Toyota announced it has decided to kill the V6 option on the 2015 lineup and in all future products. The reason? Demand was so low it just didn’t make business sense to keep building it.
The Tundra’s new TRD Pro package isn’t directly comparable to Ford’s Raptor F-150. The Raptor is more heavily customized for off-roading, offers more power, a wider track, a shorter wheelbase, and a few other (admittedly awesome) extras.
Still, it’s not as if the two trucks don’t have a lot in common. Both offer increased ground clearance and suspension travel (about 1.5″ more travel front and rear on the Tundra), top-grade shocks, unique styling, and under-body protection. Both also seem to be targeting truck buyers with LOTS of extra cash, as Toyota and Ford are demanding a hefty premium for these trucks.
While a true head-to-head off-road comparison of these trucks has yet to be completed, there’s one area where the Tundra has a clear advantage over the Raptor: Price. Toyota’s announced pricing for the TRD Pro Tundra, and it’s thousands less than the average Raptor.
Before you walk into your dealership to make a new Tundra purchase, it’s worth taking a few moments to consider where the line stands at the moment, how Toyota is faring against the competition in the current industry crisis, and how the economic recession can work to the buyer’s benefit.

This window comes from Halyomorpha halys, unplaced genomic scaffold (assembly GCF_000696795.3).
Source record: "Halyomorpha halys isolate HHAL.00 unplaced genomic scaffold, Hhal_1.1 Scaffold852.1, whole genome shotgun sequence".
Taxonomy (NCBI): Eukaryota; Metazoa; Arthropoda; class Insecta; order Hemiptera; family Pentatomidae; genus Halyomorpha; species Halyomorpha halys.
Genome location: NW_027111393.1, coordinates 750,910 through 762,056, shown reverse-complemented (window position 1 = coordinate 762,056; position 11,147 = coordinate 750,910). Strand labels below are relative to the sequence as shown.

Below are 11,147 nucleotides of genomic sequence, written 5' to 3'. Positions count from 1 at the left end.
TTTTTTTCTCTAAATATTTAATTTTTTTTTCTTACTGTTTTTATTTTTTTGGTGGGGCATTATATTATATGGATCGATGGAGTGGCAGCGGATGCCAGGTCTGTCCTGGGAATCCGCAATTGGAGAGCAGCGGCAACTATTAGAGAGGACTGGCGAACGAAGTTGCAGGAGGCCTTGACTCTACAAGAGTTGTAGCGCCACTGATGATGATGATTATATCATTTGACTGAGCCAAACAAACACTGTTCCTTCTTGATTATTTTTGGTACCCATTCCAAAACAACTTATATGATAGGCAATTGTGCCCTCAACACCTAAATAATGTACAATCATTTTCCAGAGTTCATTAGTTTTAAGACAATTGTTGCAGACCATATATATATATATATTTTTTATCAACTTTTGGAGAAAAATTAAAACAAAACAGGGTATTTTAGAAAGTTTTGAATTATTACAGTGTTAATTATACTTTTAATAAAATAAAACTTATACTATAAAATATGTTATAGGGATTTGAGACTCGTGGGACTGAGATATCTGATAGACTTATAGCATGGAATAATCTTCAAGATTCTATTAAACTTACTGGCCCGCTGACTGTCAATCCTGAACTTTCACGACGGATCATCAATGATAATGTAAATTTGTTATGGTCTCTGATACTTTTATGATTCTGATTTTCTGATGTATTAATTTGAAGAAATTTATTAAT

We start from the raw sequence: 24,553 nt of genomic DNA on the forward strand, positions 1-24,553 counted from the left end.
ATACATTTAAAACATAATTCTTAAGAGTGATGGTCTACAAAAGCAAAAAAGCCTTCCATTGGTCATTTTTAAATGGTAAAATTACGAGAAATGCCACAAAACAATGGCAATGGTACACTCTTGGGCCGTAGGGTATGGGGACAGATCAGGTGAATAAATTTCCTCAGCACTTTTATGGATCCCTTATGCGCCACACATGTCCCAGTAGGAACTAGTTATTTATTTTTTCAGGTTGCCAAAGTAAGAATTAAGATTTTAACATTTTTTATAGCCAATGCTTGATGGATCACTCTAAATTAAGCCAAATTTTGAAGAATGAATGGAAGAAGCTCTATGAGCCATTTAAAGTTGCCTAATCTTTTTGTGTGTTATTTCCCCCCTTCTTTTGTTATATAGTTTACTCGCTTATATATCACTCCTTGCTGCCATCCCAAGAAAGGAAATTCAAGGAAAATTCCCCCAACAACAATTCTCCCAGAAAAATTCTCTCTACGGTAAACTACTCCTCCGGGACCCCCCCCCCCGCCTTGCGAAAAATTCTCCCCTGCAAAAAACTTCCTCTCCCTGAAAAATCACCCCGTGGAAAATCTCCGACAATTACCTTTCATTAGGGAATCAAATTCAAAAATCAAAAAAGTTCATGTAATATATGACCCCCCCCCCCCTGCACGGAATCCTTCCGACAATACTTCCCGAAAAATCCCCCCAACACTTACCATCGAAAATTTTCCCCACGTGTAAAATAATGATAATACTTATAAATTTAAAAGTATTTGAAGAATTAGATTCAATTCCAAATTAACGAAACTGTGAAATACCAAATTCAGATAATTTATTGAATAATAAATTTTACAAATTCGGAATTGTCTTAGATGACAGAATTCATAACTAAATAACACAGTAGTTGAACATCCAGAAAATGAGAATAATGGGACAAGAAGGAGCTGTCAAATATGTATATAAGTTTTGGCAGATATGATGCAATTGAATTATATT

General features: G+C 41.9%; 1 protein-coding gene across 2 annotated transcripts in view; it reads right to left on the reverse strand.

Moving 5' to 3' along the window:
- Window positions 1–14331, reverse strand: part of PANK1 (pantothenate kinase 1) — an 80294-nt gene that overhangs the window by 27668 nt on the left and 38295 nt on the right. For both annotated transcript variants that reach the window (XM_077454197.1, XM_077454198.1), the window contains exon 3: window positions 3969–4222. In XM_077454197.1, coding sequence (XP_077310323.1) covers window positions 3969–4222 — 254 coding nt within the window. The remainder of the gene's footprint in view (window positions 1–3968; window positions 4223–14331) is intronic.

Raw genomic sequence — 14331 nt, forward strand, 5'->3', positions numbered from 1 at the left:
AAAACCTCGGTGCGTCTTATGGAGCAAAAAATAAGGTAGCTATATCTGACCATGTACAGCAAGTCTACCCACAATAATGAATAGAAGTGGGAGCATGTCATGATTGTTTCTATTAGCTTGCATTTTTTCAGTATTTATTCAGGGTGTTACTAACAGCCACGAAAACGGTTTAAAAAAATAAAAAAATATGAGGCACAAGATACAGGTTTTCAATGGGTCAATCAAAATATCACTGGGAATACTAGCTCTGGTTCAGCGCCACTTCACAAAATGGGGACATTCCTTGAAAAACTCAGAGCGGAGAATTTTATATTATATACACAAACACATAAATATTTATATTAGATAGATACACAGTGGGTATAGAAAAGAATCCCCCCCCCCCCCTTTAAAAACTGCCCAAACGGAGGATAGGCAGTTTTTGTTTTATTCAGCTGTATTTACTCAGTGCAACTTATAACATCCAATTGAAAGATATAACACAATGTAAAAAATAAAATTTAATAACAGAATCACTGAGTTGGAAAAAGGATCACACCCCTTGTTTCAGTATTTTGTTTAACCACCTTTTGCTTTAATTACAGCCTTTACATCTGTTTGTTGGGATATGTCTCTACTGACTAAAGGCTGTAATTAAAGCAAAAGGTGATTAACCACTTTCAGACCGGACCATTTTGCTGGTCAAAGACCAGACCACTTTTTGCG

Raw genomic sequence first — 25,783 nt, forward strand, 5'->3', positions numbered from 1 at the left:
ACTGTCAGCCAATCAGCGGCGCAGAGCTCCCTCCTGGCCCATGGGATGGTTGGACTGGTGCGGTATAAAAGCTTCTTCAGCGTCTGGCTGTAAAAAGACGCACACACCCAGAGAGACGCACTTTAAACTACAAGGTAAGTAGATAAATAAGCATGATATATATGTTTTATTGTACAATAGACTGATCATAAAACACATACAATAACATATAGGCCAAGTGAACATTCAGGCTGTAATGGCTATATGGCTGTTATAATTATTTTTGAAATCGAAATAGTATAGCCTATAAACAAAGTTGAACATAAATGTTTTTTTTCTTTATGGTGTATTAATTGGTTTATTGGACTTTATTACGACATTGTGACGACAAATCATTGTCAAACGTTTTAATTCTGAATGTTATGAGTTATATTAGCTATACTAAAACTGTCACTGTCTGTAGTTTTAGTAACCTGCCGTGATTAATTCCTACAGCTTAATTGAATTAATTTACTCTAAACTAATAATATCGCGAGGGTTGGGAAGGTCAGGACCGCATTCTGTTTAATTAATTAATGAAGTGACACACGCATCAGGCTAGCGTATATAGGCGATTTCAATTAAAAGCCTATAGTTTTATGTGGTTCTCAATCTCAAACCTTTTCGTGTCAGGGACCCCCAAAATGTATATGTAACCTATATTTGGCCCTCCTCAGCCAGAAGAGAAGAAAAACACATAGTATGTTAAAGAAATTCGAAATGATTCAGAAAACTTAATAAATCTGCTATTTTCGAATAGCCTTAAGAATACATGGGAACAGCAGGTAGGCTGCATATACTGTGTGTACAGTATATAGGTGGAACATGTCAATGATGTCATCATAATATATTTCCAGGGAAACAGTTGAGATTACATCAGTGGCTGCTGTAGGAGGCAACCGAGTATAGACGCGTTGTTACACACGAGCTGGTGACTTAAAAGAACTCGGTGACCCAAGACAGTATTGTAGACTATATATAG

Since the 2010 Toyota Tundra has been slightly updated over the 2009, there are some differences to highlight:
– The 2009 model, which is still widely available, is offered in three styles of cab with three wheelbases, three bed lengths, three engines, and three trim levels. This essentially means customers can go from a 236 hp, 4-liter V6 in a standard or short-bed double cab to a 381-hp 5.7-liter engine. Maximum towing capacity in the line is 10,800 lbs and maximum bed length is 8.1 feet.
– Little of that has changed for 2010, but there is a new mid-range power choice, a 4.6-liter V8 (310 hp, six-speed automatic) with the line-topping 5.7-liter V8 offered on the CrewMax Limited models. All other changes for 2010 are cosmetic including billet-style grille, chrome bumpers, door still protectors, and unique 20-inch wheels — all part of the Platinum package.
Consider this a viable bargaining point. It’s highly likely a 2009 model will meet your needs at a potentially reduced price, since inventory reduction has been at the heart of Toyota’s strategy in recent months.